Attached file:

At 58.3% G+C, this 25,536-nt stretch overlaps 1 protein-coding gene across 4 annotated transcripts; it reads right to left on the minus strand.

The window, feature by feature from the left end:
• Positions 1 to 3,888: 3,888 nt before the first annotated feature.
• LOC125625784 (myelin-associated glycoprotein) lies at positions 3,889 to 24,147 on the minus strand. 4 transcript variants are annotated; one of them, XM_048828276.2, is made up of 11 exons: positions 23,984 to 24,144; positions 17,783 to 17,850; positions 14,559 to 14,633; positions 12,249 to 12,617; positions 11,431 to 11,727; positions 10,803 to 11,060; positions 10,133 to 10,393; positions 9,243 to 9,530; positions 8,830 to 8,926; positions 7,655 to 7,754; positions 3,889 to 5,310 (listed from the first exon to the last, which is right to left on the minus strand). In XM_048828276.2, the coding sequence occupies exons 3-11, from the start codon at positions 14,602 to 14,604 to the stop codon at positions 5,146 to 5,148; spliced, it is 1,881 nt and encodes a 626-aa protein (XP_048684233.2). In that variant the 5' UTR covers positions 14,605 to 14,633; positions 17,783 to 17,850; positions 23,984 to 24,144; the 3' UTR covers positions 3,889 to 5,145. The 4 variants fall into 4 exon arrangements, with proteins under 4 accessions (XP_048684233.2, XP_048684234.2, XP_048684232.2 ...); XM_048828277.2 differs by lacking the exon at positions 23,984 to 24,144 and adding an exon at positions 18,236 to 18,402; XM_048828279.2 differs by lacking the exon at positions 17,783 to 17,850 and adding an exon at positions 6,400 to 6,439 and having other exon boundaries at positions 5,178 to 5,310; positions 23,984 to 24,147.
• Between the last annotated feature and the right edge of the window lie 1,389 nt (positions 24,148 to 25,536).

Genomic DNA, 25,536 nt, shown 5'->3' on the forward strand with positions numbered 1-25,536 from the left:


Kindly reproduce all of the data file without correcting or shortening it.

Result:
At 58.3% G+C, this 25,536-nt stretch overlaps 1 protein-coding gene across 4 annotated transcripts; it reads right to left on the minus strand.

The window, feature by feature from the left end:
• Positions 1 to 3,888: 3,888 nt before the first annotated feature.
• LOC125625784 (myelin-associated glycoprotein) lies at positions 3,889 to 24,147 on the minus strand. 4 transcript variants are annotated; one of them, XM_048828276.2, is made up of 11 exons: positions 23,984 to 24,144; positions 17,783 to 17,850; positions 14,559 to 14,633; positions 12,249 to 12,617; positions 11,431 to 11,727; positions 10,803 to 11,060; positions 10,133 to 10,393; positions 9,243 to 9,530; positions 8,830 to 8,926; positions 7,655 to 7,754; positions 3,889 to 5,310 (listed from the first exon to the last, which is right to left on the minus strand). In XM_048828276.2, the coding sequence occupies exons 3-11, from the start codon at positions 14,602 to 14,604 to the stop codon at positions 5,146 to 5,148; spliced, it is 1,881 nt and encodes a 626-aa protein (XP_048684233.2). In that variant the 5' UTR covers positions 14,605 to 14,633; positions 17,783 to 17,850; positions 23,984 to 24,144; the 3' UTR covers positions 3,889 to 5,145. The 4 variants fall into 4 exon arrangements, with proteins under 4 accessions (XP_048684233.2, XP_048684234.2, XP_048684232.2 ...); XM_048828277.2 differs by lacking the exon at positions 23,984 to 24,144 and adding an exon at positions 18,236 to 18,402; XM_048828279.2 differs by lacking the exon at positions 17,783 to 17,850 and adding an exon at positions 6,400 to 6,439 and having other exon boundaries at positions 5,178 to 5,310; positions 23,984 to 24,147.
• Between the last annotated feature and the right edge of the window lie 1,389 nt (positions 24,148 to 25,536).

Genomic DNA, 25,536 nt, shown 5'->3' on the forward strand with positions numbered 1-25,536 from the left: